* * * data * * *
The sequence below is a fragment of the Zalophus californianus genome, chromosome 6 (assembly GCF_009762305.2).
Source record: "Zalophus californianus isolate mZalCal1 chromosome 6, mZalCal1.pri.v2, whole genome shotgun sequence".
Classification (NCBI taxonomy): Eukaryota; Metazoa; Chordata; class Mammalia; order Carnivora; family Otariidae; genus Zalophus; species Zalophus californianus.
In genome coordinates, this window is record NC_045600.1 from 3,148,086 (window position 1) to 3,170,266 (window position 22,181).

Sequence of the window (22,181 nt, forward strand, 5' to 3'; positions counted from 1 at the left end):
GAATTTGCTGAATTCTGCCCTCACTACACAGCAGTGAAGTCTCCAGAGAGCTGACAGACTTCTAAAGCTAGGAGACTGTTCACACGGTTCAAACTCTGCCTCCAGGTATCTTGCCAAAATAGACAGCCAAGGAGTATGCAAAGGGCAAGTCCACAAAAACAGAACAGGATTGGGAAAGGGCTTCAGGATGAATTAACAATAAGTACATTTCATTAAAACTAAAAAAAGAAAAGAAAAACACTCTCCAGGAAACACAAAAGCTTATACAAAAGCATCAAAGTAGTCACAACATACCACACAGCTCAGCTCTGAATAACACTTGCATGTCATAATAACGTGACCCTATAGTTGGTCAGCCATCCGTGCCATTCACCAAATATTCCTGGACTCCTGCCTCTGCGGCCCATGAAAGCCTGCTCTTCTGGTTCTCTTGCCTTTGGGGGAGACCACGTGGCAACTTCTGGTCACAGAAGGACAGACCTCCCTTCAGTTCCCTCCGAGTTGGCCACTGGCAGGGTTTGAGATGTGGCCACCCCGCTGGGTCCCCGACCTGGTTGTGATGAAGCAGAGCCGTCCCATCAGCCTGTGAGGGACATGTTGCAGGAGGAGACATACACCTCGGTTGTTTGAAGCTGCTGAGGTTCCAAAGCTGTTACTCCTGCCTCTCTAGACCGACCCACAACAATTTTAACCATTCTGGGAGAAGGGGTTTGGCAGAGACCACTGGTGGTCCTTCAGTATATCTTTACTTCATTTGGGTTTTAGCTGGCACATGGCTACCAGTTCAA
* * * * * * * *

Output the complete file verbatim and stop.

The sequence below is a fragment of the Zalophus californianus genome, chromosome 6 (assembly GCF_009762305.2).
Source record: "Zalophus californianus isolate mZalCal1 chromosome 6, mZalCal1.pri.v2, whole genome shotgun sequence".
Classification (NCBI taxonomy): Eukaryota; Metazoa; Chordata; class Mammalia; order Carnivora; family Otariidae; genus Zalophus; species Zalophus californianus.
In genome coordinates, this window is record NC_045600.1 from 3,148,086 (window position 1) to 3,170,266 (window position 22,181).

Sequence of the window (22,181 nt, forward strand, 5' to 3'; positions counted from 1 at the left end):
GAATTTGCTGAATTCTGCCCTCACTACACAGCAGTGAAGTCTCCAGAGAGCTGACAGACTTCTAAAGCTAGGAGACTGTTCACACGGTTCAAACTCTGCCTCCAGGTATCTTGCCAAAATAGACAGCCAAGGAGTATGCAAAGGGCAAGTCCACAAAAACAGAACAGGATTGGGAAAGGGCTTCAGGATGAATTAACAATAAGTACATTTCATTAAAACTAAAAAAAGAAAAGAAAAACACTCTCCAGGAAACACAAAAGCTTATACAAAAGCATCAAAGTAGTCACAACATACCACACAGCTCAGCTCTGAATAACACTTGCATGTCATAATAACGTGACCCTATAGTTGGTCAGCCATCCGTGCCATTCACCAAATATTCCTGGACTCCTGCCTCTGCGGCCCATGAAAGCCTGCTCTTCTGGTTCTCTTGCCTTTGGGGGAGACCACGTGGCAACTTCTGGTCACAGAAGGACAGACCTCCCTTCAGTTCCCTCCGAGTTGGCCACTGGCAGGGTTTGAGATGTGGCCACCCCGCTGGGTCCCCGACCTGGTTGTGATGAAGCAGAGCCGTCCCATCAGCCTGTGAGGGACATGTTGCAGGAGGAGACATACACCTCGGTTGTTTGAAGCTGCTGAGGTTCCAAAGCTGTTACTCCTGCCTCTCTAGACCGACCCACAACAATTTTAACCATTCTGGGAGAAGGGGTTTGGCAGAGACCACTGGTGGTCCTTCAGTATATCTTTACTTCATTTGGGTTTTAGCTGGCACATGGCTACCAGTTCAA